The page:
Chronic autoimmune and inflammatory diseases such as rheumatoid arthritis or chronic inflammatory lung diseases are severe and devastating conditions that strongly impair the quality of life of the affected individuals and are a major burden to health care budgets and the entire society.

Despite significant efforts aimed at the understanding and treating those diseases, current therapeutic options are still very limited due to major side effects and very high costs. Therefore, development of novel therapeutic strategies for the treatment of chronic autoimmune and inflammatory diseases is a highly important research priority on ERP

Src-family kinases are nonreceptor tyrosine kinases involved in diverse biological functions. Their role in cellular proliferation and invasion, the high frequency of activating mutations in Src-family kinase genes in tumors and the presence of their oncogenic variants in oncogenic viruses indicated a role of those kinases in malignancies. Those findings also triggered significant efforts aimed at therapeutic targeting of Src-family kinases in human cancer and resulted in the development of several small-molecule Src-family kinase inhibitors that showed very positive effect in human oncology patients during the last several years.  Src-family kinases are also involved in various functions of immune cells but their role in inflammatory diseases and the possibility of their therapeutic targeting in those diseases have not yet been widely appreciated.


Project focus

The TARKINAID project aims to develop novel small molecule anti-inflammatory compounds based on the inhibition of Src-family kinases in inflammatory cells. The core part of the TARKINAID project is the pre-clinical analysis of novel Src-family kinase inhibitors in various animal models of chronic autoimmune and inflammatory diseases. That core part will, however, be supported and preceded by a series of in vitro and additional initial in vivo assay to predict and optimize the most promising inhibitors and to test their safety and pharmacokinetic characteristics.

Preliminary studies performed by TARKINAID consortium members clearly indicate a previously unappreciated and mostly unanticipated role of Src-family kinases in various aspects of autoimmune inflammatory diseases, suggesting that those kinases may be suitable therapeutic targets for the therapy of chronic autoimmune and inflammatory diseases. In addition, the TARKINAID consortium has already developed and selected a significant number of novel compounds that may serve as suitable early lead molecules for the development of anti-inflammatory drugs based on pharmacological inhibition of Src-family kinases. The TARKINAID consortium has also developed a large number of in vitro and in vivo model systems to test various aspects of autoimmune inflammatory processes. These preliminary observations provide the basis for the TARKINAID project. The fact that the above initial studies on the role of Src-family kinases in inflammatory diseases and the initial selection of the above compounds have not yet been publishes provide a major competitive advantage for the TARKINAID consortium during the development of Src-family-targeted anti-inflammatory therapeutics.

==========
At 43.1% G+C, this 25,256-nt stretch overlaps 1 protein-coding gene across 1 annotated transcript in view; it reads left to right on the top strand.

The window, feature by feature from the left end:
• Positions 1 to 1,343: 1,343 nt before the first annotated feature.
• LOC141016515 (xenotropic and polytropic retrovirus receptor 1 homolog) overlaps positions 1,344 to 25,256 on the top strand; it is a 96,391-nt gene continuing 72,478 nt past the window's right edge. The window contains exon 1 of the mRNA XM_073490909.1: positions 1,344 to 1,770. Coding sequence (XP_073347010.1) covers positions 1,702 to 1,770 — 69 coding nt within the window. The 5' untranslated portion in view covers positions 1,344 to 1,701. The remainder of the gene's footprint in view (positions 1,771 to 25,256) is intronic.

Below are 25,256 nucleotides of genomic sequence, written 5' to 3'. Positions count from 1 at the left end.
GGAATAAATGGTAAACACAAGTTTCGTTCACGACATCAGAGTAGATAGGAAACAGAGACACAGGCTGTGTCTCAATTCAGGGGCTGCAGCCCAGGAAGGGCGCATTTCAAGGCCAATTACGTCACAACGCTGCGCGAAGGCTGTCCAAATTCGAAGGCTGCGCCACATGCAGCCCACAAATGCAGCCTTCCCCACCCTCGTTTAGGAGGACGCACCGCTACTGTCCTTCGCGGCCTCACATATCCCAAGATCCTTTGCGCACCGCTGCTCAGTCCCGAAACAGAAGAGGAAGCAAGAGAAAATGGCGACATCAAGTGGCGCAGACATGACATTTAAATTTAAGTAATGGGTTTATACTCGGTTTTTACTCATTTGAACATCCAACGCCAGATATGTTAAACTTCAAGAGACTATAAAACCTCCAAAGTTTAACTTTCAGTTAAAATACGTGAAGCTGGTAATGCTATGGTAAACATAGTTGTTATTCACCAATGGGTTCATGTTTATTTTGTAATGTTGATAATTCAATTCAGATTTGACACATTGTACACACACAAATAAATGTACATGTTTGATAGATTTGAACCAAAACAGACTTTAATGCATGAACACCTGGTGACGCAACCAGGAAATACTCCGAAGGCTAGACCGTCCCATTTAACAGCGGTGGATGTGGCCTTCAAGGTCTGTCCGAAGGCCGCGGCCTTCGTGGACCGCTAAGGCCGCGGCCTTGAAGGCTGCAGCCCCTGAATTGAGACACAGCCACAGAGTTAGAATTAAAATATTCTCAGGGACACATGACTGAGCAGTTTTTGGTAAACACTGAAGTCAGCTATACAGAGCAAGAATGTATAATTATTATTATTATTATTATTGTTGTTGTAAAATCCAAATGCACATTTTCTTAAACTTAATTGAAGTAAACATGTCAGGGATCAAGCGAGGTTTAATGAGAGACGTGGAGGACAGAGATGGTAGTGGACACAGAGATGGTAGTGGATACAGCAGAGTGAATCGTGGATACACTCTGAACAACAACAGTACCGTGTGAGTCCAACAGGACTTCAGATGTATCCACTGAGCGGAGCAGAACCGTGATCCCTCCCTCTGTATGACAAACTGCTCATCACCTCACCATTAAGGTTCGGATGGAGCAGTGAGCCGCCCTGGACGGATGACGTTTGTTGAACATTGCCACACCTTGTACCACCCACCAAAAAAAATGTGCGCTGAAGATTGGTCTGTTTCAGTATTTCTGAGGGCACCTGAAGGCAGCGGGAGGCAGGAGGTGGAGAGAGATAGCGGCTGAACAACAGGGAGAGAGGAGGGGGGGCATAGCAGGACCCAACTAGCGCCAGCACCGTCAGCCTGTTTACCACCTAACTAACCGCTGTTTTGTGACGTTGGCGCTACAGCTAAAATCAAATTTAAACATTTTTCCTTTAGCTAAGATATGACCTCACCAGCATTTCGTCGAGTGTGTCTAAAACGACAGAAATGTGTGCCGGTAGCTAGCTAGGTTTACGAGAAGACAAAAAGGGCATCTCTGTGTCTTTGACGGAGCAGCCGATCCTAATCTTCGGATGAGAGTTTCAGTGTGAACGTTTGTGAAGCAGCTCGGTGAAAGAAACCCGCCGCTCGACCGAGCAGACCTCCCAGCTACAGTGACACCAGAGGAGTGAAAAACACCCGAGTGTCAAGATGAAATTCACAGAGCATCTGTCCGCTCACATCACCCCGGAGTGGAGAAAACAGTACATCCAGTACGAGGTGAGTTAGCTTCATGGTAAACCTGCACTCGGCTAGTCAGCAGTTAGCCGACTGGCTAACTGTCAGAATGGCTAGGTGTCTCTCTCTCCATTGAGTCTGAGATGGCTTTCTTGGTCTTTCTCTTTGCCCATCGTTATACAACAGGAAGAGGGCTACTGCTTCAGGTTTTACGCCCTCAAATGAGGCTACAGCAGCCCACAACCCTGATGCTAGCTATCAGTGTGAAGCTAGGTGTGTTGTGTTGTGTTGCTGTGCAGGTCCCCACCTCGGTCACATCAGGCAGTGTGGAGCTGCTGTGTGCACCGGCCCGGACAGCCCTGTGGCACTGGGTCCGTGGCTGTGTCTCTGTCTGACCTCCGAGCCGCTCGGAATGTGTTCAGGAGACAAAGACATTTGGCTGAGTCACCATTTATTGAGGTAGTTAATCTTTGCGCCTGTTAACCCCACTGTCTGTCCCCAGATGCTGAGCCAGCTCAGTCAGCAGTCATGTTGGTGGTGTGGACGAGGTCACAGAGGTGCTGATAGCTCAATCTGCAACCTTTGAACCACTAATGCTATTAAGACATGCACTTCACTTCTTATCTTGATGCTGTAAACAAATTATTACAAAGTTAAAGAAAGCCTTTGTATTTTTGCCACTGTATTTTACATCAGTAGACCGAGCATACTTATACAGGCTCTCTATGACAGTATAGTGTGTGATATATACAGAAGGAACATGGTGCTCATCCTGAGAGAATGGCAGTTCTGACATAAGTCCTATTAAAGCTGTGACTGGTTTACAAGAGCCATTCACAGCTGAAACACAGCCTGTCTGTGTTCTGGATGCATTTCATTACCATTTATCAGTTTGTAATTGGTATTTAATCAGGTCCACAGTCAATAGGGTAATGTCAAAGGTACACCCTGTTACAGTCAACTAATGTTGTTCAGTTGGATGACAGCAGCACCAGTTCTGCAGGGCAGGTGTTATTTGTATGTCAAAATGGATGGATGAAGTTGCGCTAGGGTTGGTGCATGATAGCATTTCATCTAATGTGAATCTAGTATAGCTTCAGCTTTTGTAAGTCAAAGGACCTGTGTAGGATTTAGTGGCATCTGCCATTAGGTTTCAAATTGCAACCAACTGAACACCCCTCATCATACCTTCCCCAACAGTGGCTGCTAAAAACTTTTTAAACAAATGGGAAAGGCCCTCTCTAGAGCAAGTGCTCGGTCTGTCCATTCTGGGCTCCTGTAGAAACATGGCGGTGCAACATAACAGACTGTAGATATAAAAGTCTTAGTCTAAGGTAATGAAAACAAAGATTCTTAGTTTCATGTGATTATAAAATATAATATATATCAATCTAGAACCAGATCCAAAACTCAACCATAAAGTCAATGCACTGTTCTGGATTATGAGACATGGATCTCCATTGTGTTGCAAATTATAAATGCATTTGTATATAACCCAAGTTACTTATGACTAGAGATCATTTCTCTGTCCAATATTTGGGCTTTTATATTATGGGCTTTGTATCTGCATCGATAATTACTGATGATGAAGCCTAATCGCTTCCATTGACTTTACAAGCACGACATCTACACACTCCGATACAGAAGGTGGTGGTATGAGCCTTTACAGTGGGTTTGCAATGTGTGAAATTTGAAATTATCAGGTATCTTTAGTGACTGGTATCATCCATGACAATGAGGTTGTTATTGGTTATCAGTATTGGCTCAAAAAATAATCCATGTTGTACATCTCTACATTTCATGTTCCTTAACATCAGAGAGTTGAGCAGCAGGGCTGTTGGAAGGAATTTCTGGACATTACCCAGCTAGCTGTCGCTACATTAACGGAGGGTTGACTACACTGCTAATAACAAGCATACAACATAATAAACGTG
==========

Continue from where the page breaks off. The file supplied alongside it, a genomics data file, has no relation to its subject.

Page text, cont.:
The TARKINAID consortium has very extensive experience with the development of small molecule kinase inhibitors, inflammation-related in vitro functional studies on leukocytes and the analysis of in vivo inflammatory disease models in experimental animals.

TARKINAID consortium consists of eleven members (including four SMEs) from six different countries. To develop a network between European and Brazilian immunologists, two group leaders are from Brazil. To promote research in Eastern-European countries, the coordinator and one SME are from Hungary.


This project is supported through Coordination Theme 1 (Health) of the European Community's FP7. Grant agreement number HEALTH-F4-2011-282095. EU